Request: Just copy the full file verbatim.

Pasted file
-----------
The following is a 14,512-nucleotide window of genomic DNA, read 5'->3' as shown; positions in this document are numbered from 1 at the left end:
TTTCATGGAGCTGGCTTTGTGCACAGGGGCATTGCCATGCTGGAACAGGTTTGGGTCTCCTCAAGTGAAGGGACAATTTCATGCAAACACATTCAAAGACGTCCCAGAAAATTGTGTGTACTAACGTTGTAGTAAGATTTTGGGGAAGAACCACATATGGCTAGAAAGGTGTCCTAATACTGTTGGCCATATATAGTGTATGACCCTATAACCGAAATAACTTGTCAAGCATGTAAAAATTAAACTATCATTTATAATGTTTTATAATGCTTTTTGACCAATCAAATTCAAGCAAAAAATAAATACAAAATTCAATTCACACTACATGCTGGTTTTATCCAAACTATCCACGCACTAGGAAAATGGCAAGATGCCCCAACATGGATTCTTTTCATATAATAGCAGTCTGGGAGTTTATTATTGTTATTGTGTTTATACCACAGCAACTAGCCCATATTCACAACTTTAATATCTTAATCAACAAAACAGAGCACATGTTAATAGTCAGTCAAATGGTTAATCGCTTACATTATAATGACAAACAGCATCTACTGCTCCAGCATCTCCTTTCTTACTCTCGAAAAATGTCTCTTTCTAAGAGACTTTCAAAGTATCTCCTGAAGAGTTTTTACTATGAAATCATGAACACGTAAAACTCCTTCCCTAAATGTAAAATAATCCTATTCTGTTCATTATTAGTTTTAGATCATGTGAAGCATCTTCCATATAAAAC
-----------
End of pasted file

The following is a 14,512-nucleotide window of genomic DNA, read 5'->3' as shown; positions in this document are numbered from 1 at the left end:
TTTCATGGAGCTGGCTTTGTGCACAGGGGCATTGCCATGCTGGAACAGGTTTGGGTCTCCTCAAGTGAAGGGACAATTTCATGCAAACACATTCAAAGACGTCCCAGAAAATTGTGTGTACTAACGTTGTAGTAAGATTTTGGGGAAGAACCACATATGGCTAGAAAGGTGTCCTAATACTGTTGGCCATATATAGTGTATGACCCTATAACCGAAATAACTTGTCAAGCATGTAAAAATTAAACTATCATTTATAATGTTTTATAATGCTTTTTGACCAATCAAATTCAAGCAAAAAATAAATACAAAATTCAATTCACACTACATGCTGGTTTTATCCAAACTATCCACGCACTAGGAAAATGGCAAGATGCCCCAACATGGATTCTTTTCATATAATAGCAGTCTGGGAGTTTATTATTGTTATTGTGTTTATACCACAGCAACTAGCCCATATTCACAACTTTAATATCTTAATCAACAAAACAGAGCACATGTTAATAGTCAGTCAAATGGTTAATCGCTTACATTATAATGACAAACAGCATCTACTGCTCCAGCATCTCCTTTCTTACTCTCGAAAAATGTCTCTTTCTAAGAGACTTTCAAAGTATCTCCTGAAGAGTTTTTACTATGAAATCATGAACACGTAAAACTCCTTCCCTAAATGTAAAATAATCCTATTCTGTTCATTATTAGTTTTAGATCATGTGAAGCATCTTCCATATAAAAC